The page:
Student denied place at Starehe Boys, school claims parent was rude
- Although the student was also admitted through the government’s NEMIS system. the school insists he will not be allowed to study at the institution with the administration accusing his father of behaving inappropriately and failing to meet admission procedures.
- According to the school’s head of operations John Okeno, the institution established 6 decades ago follows its own strict procedure in admissions.
Two parents from Isiolo County are on the verge of desperation as their son who scored an impressive 417 marks in last year’s national examinations is on the brink of missing his dream of joining Starehe Boys Center, the school of his choice.
Although they have the placement letter from the Ministry of Education, a receipt of Ksh.70,000 for fee payment made to the school’s account and a tag used to gain entrance to Starehe, efforts to secure admission for their son remain futile.
For 10 days, David Babu, his wife Christine Ngare and their son have been forced to sleep in a hotel room in Nairobi, having travelled from their home in Isiolo.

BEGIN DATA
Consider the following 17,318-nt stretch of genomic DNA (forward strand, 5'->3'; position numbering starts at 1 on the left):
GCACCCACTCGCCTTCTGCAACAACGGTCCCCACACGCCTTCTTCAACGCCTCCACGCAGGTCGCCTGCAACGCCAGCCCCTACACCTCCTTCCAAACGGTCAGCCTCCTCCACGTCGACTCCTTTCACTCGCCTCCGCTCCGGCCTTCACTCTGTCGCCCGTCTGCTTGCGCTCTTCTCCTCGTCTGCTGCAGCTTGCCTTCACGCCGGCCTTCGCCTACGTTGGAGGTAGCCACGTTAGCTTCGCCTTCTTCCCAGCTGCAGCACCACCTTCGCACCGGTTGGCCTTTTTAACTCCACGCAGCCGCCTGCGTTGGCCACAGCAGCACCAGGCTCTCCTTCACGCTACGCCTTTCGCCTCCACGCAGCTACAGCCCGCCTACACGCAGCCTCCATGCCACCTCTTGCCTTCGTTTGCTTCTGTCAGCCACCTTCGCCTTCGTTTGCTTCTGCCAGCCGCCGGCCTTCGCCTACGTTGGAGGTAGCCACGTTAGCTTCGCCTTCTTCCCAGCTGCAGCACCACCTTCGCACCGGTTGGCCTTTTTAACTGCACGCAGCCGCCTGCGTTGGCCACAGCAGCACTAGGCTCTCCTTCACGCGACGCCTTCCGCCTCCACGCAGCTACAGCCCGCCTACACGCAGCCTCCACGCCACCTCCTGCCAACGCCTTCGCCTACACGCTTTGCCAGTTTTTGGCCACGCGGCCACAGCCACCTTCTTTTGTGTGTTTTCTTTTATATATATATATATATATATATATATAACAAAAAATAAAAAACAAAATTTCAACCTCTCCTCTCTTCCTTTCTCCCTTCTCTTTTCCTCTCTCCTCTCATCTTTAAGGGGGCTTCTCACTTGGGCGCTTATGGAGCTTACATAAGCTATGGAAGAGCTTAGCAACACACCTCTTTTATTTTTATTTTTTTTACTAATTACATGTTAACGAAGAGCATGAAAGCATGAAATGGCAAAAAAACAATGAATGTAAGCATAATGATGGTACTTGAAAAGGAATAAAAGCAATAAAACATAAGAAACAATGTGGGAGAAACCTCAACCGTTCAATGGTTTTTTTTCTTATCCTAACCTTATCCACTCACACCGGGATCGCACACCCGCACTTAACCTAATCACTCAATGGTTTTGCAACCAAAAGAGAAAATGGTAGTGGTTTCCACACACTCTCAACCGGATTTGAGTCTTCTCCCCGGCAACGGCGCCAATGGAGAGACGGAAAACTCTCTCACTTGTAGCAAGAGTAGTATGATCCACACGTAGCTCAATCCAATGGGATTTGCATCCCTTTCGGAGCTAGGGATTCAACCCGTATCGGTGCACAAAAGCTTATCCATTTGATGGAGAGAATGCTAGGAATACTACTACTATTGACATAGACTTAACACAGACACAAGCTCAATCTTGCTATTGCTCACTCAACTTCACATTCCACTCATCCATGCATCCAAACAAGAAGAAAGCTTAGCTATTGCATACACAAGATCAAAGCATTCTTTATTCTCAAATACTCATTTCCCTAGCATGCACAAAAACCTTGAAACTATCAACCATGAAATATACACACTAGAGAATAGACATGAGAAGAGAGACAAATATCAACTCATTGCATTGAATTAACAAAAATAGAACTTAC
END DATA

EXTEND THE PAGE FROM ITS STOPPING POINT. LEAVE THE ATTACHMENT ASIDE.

Their main worry is why Starehe is unwilling to accept their son who was selected through the National Education Management Information System (NEMIS) .
“We were chased out like we were conmen, I am embarrassed and so disappointed,” said Mr. Babu.
Although the student was also admitted through the government’s NEMIS system, the school insists he will not be allowed to study at the institution with the administration accusing his father of behaving inappropriately and failing to meet admission procedures.
According to the school’s head of operations John Okeno, the institution established six decades ago follows its own strict procedure in admissions.
“I am not going to tell you the outcome … our only consideration is the child,” he said.
Speaking to Citizen TV on Thursday evening, Acting Centre Director Josphat Mwaura said the child had not been selected to join the school, but was merely one of 24 students that had been recommended for consideration by the ministry.
He said the school admitted 23 and left out Babu’s child after the parents failed to fill requisite forms.
He said all students joining the school must fill out the forms by July of the previous year.
Mwaura insisted that the child’s parents are not needy, but since the student has not been selected to join any other school, questions abound as to why the ministry would simply give a non-binding recommendation to join a particular school.
Nairobi Regional Coordinator in charge of education John Olootual says the ministry has taken up the matter.
“It could have been a miscommunication between the parents and the school,” said Olootual.
The family remain tense albeit hopeful that their son will secure his admission and proceed to achieve his dream of becoming an engineer.
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